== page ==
Category Archives: religion

Oswegoland’s Methodist roots run deep

Our little corner of Illinois has deep Methodist roots.

One of the first permanent settlers north of Peoria was Jesse Walker, a Methodist preacher who established a mission along the Fox River north of its mouth on the Illinois River in 1825.

Walker established the Fox River Mission in Section 15 of modern Mission Township, LaSalle County (T35N, R5E) on land purchased from the Potowatomi Tribe, on behalf of the Methodist Church. When the Illinois General Assembly approved allowing counties to establish the township form of government in 1850 and names were chosen for each, Mission was named after Walker’s enterprise a quarter of a century earlier.

The purpose of the mission was to teach the local Native Americans a variety of skills, including farming; educate Native American children at a mission-run school; and, of course, to spread the Gospel according to Methodist teachings.

Walker, Jesse

Jesse Walker

In his 1825 report, Walker reported to the Rock River Conference of the Methodist Church in Illinois that he had established the mission, after some confusion about the proper location, and that it included a large, two story house, built of hewn logs, measuring 50×30 feet. The house was divided into apartments for the mission staff (which mostly consisted of Walker’s extended family). The mission campus also included a blacksmith shop, a poultry house, a spring house and “other conveniences.”

Walker’s son-in-law, James Walker, arrived in the Fox Valley that same year and brought with him a horse-powered corn grinding mill. Soon after, however, James Walker moved on to the DuPage River where he established a new settlement, first called Walker’s Grove, and later renamed Plainfield.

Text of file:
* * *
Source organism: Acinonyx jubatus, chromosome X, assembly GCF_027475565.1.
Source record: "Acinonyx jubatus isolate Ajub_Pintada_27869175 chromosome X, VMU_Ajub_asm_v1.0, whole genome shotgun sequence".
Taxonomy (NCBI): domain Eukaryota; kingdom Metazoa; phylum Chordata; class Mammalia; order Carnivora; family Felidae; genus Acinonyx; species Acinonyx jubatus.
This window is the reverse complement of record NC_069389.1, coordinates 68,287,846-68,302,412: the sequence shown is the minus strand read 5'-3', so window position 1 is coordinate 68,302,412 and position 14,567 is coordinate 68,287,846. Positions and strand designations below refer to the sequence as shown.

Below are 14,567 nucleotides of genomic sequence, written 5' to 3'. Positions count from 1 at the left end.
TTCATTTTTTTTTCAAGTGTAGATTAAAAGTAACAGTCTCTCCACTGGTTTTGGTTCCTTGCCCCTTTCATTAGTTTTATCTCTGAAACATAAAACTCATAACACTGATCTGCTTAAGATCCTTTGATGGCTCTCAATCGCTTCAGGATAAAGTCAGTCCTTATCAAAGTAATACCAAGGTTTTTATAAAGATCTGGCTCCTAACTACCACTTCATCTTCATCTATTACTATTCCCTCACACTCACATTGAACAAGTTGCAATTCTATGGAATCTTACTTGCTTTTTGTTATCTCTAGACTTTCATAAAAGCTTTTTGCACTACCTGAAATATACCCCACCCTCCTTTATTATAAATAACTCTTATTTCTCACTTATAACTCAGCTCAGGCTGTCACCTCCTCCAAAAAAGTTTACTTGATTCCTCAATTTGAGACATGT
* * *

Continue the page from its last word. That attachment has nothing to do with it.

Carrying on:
Jesse Walker reported that by 1826, the mission had 40 acres of land under cultivation, seven acres in pasture, and one acre planted in garden crops to provide food for the staff. The cost of the venture was $2,034, of which the U.S. Government had pledged to pay two-thirds, since the mission staff promised to use their blacksmith to service the needs of the local Native Americans.

But the mission turned out to be neither a financial nor a spiritual success. American Indians were always difficult to convert to Christianity, at least one source reporting that Native Americans thought the concept of original sin ridiculous. And while the government had pledged to subsidize the new mission—it would have been a relatively cheap way to provide services to local tribes required under various treaties—Walker and the Methodists learned the hard lesson that it’s best to get cash in hand when the government makes promises and not rely on anyone’s good will or intentions. The Methodists, in fact, never did get the money they were promised.

By 1829, when Galena merchant James Stoddard sent a small wagon train loaded with lead to Chicago from the mines located around the bustling northwestern Illinois town (the train crossed the Fox River at the mission, drawn by the promise of blacksmithing services there) they found the mission abandoned.

While Walker and the other Methodists in the Rock River Conference gave the mission up as a bad idea, they continued to spread the Gospel according to Methodism to the new settlers beginning to flood into northern Illinois. Another Methodist preacher, Stephen R. Beggs, settled at James Walker’s growing hamlet on the DuPage River.

In 1832, when the Black Hawk War broke out, settlers up and down the Fox River Valley fled their homes for safety. Those in the southern part of today’s Kendall County line ran south to Ottawa, where a fort was under construction. Those in the northern part of the modern county’s boundaries first fled to Walker’s Grove where they congregated at Beggs’ farm. The panicked pioneers tore down some of Beggs’ sheds and fences and built a rude fort designed to scare off any Indian attackers. And, indeed, it was pretty much a bluff, because as Beggs later recalled, while there were some 125 frightened refugees there, they only had four guns among them, “some of which,” he added, didn’t work.